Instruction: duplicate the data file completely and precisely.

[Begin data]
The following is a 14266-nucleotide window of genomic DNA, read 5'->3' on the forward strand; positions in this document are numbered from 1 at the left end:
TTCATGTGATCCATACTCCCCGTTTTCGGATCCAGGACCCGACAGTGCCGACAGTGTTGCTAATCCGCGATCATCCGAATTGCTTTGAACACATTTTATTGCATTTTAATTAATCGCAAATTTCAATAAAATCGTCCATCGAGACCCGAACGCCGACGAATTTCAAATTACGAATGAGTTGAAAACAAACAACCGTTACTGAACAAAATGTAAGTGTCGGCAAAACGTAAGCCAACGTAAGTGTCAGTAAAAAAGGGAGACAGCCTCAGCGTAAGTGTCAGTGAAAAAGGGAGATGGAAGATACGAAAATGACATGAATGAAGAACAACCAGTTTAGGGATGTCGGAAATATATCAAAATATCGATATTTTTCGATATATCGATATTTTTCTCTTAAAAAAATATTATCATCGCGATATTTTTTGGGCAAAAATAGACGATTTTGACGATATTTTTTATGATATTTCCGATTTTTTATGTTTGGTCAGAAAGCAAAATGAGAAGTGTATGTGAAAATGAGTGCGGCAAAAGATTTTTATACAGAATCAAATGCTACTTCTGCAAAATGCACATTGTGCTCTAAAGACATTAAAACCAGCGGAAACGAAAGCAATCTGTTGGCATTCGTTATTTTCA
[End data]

The following is a 14266-nucleotide window of genomic DNA, read 5'->3' on the forward strand; positions in this document are numbered from 1 at the left end:
TTCATGTGATCCATACTCCCCGTTTTCGGATCCAGGACCCGACAGTGCCGACAGTGTTGCTAATCCGCGATCATCCGAATTGCTTTGAACACATTTTATTGCATTTTAATTAATCGCAAATTTCAATAAAATCGTCCATCGAGACCCGAACGCCGACGAATTTCAAATTACGAATGAGTTGAAAACAAACAACCGTTACTGAACAAAATGTAAGTGTCGGCAAAACGTAAGCCAACGTAAGTGTCAGTAAAAAAGGGAGACAGCCTCAGCGTAAGTGTCAGTGAAAAAGGGAGATGGAAGATACGAAAATGACATGAATGAAGAACAACCAGTTTAGGGATGTCGGAAATATATCAAAATATCGATATTTTTCGATATATCGATATTTTTCTCTTAAAAAAATATTATCATCGCGATATTTTTTGGGCAAAAATAGACGATTTTGACGATATTTTTTATGATATTTCCGATTTTTTATGTTTGGTCAGAAAGCAAAATGAGAAGTGTATGTGAAAATGAGTGCGGCAAAAGATTTTTATACAGAATCAAATGCTACTTCTGCAAAATGCACATTGTGCTCTAAAGACATTAAAACCAGCGGAAACGAAAGCAATCTGTTGGCATTCGTTATTTTCA